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Scovill Zoo workers busy as ever while animals stay warm inside during winter

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PURDEU Heather
Heather Purdeu, a zookeeper at Scovill Zoo, tends to the daily winter needs of Carl, a blue and gold Macaw, which is not used to the cold Illinois weather. Herald & Review photos/Kelly J. Huff
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DECATUR - There is a place in Scovill Zoo where alligators, small primates, capybaras, turtles and a plethora of birds share one long, cacophonous hallway.

The zoo's Animal Care Center houses all these creatures, about 60 total, during the winter. The animals live in large pens, which zookeepers rinse daily, in harmony but definitely not silence.

"It gets really noisy when the food is coming. There's a lot of singing," said zookeeper Kelly Lawrence, raising her voice to speak over the growing bird chorus. "Once somebody gets started, then the toucans and the kookaburras, they want to answer back. The macaws, they want to shriek as well."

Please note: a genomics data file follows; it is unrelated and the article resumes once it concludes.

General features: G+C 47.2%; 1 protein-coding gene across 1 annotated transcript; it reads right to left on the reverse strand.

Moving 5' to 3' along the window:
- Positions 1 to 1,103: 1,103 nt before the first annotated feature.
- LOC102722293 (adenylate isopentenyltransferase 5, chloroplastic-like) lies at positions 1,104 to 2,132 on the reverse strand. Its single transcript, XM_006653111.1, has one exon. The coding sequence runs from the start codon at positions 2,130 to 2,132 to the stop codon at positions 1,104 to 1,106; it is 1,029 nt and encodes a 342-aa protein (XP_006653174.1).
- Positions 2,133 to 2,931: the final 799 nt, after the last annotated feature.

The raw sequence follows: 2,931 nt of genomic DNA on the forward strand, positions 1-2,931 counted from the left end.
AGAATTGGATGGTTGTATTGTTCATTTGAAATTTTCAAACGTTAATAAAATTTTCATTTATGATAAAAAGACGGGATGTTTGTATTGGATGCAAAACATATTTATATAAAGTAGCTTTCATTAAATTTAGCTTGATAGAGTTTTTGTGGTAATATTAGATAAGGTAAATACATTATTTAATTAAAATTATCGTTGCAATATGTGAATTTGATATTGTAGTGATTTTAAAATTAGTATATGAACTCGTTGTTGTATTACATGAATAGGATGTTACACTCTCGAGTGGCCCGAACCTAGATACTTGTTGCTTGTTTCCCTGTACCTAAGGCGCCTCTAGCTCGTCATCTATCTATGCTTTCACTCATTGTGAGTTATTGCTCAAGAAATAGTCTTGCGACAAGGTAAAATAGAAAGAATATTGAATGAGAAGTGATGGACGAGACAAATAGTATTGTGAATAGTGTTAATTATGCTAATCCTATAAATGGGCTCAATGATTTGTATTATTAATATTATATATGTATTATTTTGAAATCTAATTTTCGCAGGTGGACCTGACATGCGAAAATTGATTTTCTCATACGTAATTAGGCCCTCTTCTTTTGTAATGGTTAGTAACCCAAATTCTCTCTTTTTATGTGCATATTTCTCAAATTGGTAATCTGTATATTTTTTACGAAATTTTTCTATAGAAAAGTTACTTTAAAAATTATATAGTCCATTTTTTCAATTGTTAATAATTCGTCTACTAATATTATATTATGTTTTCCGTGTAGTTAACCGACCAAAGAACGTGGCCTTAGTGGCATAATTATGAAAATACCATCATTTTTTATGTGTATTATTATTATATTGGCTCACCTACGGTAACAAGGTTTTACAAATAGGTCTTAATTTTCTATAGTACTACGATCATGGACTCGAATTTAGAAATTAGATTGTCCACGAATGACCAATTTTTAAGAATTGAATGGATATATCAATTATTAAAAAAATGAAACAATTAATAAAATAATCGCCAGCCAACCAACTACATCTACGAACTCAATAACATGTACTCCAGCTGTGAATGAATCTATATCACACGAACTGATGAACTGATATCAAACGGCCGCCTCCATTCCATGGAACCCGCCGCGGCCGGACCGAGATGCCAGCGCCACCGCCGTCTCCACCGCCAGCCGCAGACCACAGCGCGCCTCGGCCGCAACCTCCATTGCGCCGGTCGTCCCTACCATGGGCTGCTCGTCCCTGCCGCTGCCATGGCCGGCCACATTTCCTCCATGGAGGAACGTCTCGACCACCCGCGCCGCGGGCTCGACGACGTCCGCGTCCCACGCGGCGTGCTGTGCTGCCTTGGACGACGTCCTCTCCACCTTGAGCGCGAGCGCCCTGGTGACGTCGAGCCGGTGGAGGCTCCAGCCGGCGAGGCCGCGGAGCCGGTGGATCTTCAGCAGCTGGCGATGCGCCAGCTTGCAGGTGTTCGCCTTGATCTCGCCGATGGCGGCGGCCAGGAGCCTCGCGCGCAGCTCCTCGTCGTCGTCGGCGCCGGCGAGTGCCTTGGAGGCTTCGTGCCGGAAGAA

Several animals have small pools in their areas, causing the hallway to retain humidity that keepers try to ease with a large fan. Reptiles use heat lamps to supplement their need for even warmer temperatures.

"Probably the most important thing is, a lot of people think we have less to do in the winter, but we actually have more to do," zookeeper Heather Purdeu said. The zoo employs five full-time and six part-time keepers during the winter, its lowest staffing levels all year.

Those keepers trudge about their duties even in snow or ice, lugging extra food for the outdoor animals (which need more energy when it's cold) and buckets of water (faucets must be turned off during cold weather). When it snows, they sometimes use sleds instead of wheelbarrows to haul supplies.

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Winter isn't an unwelcome time for all of the zoo's animals. Some, such as Bactrian camels, peafowl and goats, seem relatively unfazed. Others appear to enjoy it.

All of the animals' habitats provide a form of shelter, but some, such as the wolves, rarely use it, said Ken Frye, assistant zoo director.

The zoo's newest wolf, Tilly, experienced her first snows this winter. On Tuesday morning, she ran through the fresh snow, lifted her nose in the air at falling snowflakes and played with pen mates Marlin and Marius.

Sprout the wallaby, which was born in the zoo this summer, also ventured out into the snow with his parents, Matilda and Iggy Hop. A zookeeper placed a children's toy bunny, which moved and sang, next to the fence as a form of stimulation keepers provide for the animals.

"Even during the winter, we are always trying to challenge them with new sights, new smells, new sounds - like a dancing bunny," Frye said.

The zoo will open again to the public April 2.

apetty@herald-review.com|421-6986

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